The new Headquarters of Pittini Group The new Headquarters of Pittini Group stand on an evocative area conveying a sense of space. The balanced and pleasant skyline has caught the attention of Massimo Roj and the designers of Progetto CMR since their first visit and has given them great ideas for the project. The sharp shapes of the (electric) furnace of the steel mill contrast respectfully with the soft lines of the misty hillsides with their pale colours. Pittini Group had been planning to have new headquarters for some time. The company was growing quickly, and the old headquarters, although still in a good state of repair, was no longer able to meet their organizational requirements. There was a need for a new, highly functional structure that could offer higher benefits in terms of efficiency and productivity, and, last but not least,
that could group under the same roof all the company’s activities, that had so far been scattered in different locations. 5100 square metres of total surface area, equal to 32 volleyball courts; 4100 cubic metres of concrete, equal to one and a half times the volume of an Olympic-size swimming pool; 530,000 kg of Pittini steel, equal to the weight of 440 saloon cars; 1800 square metres of glass surfaces, as in the Louvre Pyramid; 21,000 metres of cords, equal to a half marathon; 755 floodlit elements, twice as much as the Eiffel Tower; 231 chairs, reaching as far as three times the height of the Tower of Pisa; 150 desks, equal to the length of the Tower Bridge; Those numbers describe the dimensions of the new headquarters of Pittini Group, but they are far from sufficient to describe the quality and efficiency of the new b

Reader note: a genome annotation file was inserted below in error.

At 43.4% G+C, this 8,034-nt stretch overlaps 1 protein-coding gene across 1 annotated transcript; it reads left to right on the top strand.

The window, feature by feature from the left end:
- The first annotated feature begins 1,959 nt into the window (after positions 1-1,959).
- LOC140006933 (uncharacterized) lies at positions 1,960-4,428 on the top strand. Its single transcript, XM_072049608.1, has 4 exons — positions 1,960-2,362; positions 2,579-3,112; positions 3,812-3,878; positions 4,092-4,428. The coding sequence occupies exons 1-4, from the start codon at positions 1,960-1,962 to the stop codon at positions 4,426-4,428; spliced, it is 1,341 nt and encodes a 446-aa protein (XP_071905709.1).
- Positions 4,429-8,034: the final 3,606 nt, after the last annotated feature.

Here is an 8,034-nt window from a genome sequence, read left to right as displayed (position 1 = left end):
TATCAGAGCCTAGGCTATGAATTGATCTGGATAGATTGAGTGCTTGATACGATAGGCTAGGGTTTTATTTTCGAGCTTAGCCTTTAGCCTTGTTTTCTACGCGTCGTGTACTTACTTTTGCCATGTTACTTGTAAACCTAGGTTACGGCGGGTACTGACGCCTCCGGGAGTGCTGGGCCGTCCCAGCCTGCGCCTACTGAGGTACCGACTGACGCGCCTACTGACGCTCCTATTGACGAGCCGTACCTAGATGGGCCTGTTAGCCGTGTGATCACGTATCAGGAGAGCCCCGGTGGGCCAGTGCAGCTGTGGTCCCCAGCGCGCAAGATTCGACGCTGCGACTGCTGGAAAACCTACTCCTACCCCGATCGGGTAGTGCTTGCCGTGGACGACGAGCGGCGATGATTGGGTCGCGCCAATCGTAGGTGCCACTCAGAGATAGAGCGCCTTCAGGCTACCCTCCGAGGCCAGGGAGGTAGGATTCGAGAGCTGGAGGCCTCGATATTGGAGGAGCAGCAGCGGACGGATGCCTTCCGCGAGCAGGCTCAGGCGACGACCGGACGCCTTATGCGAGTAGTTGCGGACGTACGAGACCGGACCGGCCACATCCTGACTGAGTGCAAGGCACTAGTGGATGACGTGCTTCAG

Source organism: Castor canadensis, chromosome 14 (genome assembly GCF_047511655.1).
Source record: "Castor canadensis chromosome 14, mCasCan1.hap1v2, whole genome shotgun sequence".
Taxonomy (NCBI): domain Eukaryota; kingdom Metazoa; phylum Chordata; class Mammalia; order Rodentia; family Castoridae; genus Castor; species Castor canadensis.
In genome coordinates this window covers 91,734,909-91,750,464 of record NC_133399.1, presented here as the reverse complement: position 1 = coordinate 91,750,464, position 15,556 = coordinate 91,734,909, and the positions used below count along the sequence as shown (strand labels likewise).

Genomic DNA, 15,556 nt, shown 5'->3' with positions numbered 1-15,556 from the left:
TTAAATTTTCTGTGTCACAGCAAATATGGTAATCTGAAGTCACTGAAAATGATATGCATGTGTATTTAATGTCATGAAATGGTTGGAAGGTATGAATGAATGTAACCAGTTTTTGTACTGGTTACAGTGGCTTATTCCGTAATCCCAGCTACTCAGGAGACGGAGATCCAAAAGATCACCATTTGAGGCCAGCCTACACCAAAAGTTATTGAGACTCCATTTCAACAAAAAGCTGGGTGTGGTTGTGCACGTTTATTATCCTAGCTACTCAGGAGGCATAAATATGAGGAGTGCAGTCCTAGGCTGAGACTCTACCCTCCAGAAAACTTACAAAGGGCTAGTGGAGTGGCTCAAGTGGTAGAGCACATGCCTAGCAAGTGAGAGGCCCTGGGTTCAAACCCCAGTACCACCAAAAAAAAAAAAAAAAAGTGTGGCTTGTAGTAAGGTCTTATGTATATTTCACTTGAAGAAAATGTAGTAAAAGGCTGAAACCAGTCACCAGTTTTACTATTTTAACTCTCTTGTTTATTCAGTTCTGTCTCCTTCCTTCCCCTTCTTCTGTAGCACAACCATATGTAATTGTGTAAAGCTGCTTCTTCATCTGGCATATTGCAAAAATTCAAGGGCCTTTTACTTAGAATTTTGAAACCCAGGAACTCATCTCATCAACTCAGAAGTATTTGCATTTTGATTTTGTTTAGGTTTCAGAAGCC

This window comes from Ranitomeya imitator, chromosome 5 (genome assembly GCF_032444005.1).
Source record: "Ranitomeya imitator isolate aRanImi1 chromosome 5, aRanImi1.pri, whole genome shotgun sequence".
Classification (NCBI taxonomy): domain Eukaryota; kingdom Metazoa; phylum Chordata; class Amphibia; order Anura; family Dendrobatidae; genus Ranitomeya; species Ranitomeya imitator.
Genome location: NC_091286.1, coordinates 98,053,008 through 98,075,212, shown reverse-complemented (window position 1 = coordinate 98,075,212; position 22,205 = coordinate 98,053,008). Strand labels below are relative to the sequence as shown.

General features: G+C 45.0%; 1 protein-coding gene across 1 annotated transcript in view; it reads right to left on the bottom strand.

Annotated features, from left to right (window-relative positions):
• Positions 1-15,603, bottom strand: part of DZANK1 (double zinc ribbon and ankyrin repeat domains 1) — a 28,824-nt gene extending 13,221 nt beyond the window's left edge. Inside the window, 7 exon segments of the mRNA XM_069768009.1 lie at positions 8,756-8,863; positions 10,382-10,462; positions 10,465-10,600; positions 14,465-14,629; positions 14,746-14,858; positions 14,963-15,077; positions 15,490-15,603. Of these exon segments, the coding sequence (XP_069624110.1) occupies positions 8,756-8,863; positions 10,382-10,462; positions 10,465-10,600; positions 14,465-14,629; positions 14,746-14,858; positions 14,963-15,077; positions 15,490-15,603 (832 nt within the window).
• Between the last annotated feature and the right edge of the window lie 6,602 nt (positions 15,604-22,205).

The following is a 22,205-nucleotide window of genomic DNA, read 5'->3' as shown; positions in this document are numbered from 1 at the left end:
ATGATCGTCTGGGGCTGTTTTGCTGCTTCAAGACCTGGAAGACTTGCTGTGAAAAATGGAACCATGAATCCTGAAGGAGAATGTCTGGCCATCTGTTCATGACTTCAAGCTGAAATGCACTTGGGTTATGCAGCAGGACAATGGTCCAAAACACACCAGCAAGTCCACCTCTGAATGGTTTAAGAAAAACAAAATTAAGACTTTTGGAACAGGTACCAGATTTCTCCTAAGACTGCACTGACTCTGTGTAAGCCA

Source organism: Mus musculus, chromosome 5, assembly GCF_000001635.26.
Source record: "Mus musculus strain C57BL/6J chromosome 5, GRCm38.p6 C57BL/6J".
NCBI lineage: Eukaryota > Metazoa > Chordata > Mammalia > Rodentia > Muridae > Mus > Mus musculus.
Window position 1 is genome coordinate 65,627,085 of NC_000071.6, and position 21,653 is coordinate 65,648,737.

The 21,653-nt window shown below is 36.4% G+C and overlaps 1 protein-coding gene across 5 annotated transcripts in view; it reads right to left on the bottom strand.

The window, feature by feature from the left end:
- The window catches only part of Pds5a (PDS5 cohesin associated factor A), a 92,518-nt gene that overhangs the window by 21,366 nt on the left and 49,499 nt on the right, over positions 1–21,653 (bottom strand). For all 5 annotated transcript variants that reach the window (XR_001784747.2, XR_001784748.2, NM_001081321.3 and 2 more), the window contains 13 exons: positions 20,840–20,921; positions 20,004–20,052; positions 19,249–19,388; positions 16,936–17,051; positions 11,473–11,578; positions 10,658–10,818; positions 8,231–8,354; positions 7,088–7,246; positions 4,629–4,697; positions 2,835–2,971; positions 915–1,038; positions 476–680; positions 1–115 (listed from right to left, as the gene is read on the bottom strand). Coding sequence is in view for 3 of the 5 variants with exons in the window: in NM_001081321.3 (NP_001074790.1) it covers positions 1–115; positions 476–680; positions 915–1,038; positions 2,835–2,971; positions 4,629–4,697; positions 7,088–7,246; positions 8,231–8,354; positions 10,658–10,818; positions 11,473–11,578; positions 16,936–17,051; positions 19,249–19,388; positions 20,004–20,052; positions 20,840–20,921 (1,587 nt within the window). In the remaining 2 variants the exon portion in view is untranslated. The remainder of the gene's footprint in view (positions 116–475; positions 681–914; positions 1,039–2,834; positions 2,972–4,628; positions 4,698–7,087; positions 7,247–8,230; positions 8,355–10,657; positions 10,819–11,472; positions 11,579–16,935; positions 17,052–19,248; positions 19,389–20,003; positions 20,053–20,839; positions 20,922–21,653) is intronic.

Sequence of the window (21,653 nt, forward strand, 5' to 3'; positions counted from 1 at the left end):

uilding born from the integrated design of Progetto CMR. The building has a sober look, a T-shaped plan, and the areas belonging to the structure cover a surface of 10,000 square metres. It has 4 floors and a basement, and it grows around a central body which hosts a series of company activities. The company gathers together around this core, and each floor is divided into two parts, so that internal movements are limited and rationalised. Since the very beginning, the building has been conceived as an industrial structure designed to guarantee a perfect work management, and the well-being of collaborators has always been at the heart of the project. The structure is in harmony with the environment, green and natural on the one side and industrial on the other side. The architectural design, with its dynamic split-levels, is inspired by the billets produced by the group. This building presents a great number of distinctive elements, such as its harmonic volumes and aesthetic qualities, but especially its structural features and the building technologies employed, devised by Progetto CMR in collaboration with the technical staff of Pittini Group. To some extent, all those elements make it unique, both in Friuli Venezia Giulia and in Italy. The first difficulty was the presence of a vast and rich aquifer at a depth of 2.5 metres, covering the whole area on which the production plant is built. The foundations and the basement were both located under water level. The first solution devised was raising the building level by one meter and a half. The 1300 cubic metres of foundations have been constructed dividing the surface into small lots, and pumping the water out during the concrete casting and reinforcement. However, how the aquifer would interact with the structure was still unclear. In order to avoid any problem, a waterproofing technology was adopted. In addition to the employment of waterproof concrete, each joint in the structure was sealed with acrylic resin foam, thus producing a perfectly watertight monolithic construction, similar to a swimming pool turned insideout, around which water can flow freely without affecting the building. The second difficulty was the high seismic hazard in the region. In order to guarantee the safety of the building and a continuity in the activities of the group even in the case of major earthquakes, the structure has been positioned on pendulum seismic isolation bearings. During an earthquake, the telluric energy is dispersed through the pendulum movement that has a maximum span of 14 centimetres: it reacts in the same way as a trolley. The building responds to the seismic strain in a dynamic way, and does not suffer any damage even in the case of major seismic events. This technology is not yet very widespread in Italy, and it is the most advanced available on the market at the moment, for earthquake-resistant constructions. This building is one the first featuring it in high tech service industry in Friuli Venezia Giulia. The structure rests on reinforced concrete slabs and pillars made with the steel produced by Pittini. The cladding, designed to guarantee a correct thermal and sound insulation, is made with prefabricated reinforced concrete elements specially designed and produced in three different sizes, to decorate the façade and reproduce the exact proportions of the billets, the main semi-finished product manufactured by the group. The reinforced concrete slabs have been built using the Maplat system, patented by Pittini Group, and consisting of customized electro-welded wire mesh panels, both unidirectional and bidirectional, that can also be shaped if necessary. Those panels allow faster on-site assembly and laying of the reinforcement for structural elements, with large savings on time and costs compared to traditional systems. It is the perfect synthesis between shape and technology, safety and beauty. The project embodies the values of the group, through their steel and products, making the building a case study created by Progetto CMR. Progetto CMR Massimo Roj, architect, after many experiences in different and eminent specialised companies he founded, on 1994, his own firm Progetto CMR, today the Italian leading company in integrated design providing consultancies in the fields of Space Planning, Interior Design, Urban Planning and Architecture, with different offices located all over the world. His recent projects are: the requalification of Garibaldi Towers in Milan for Beni Stabili, the new Headquarters of La Stampa in Turin, the Headquarters of Pittini Group in Osoppo (Udine), the new Headquarters of Heinz in Milan and the Headquarters of ABI in Milan and in Rome. His last work, Less Ego more Eco, Towards Shared Sustainability is focused on the delicate relation between architecture, planning and sustainability. His latest achievement is the prestigious Mipim Awards 2015 for “Oxygen Eco-Tower” project, a residential tower in Jakarta. He’s Visiting Professor at Tianjin University.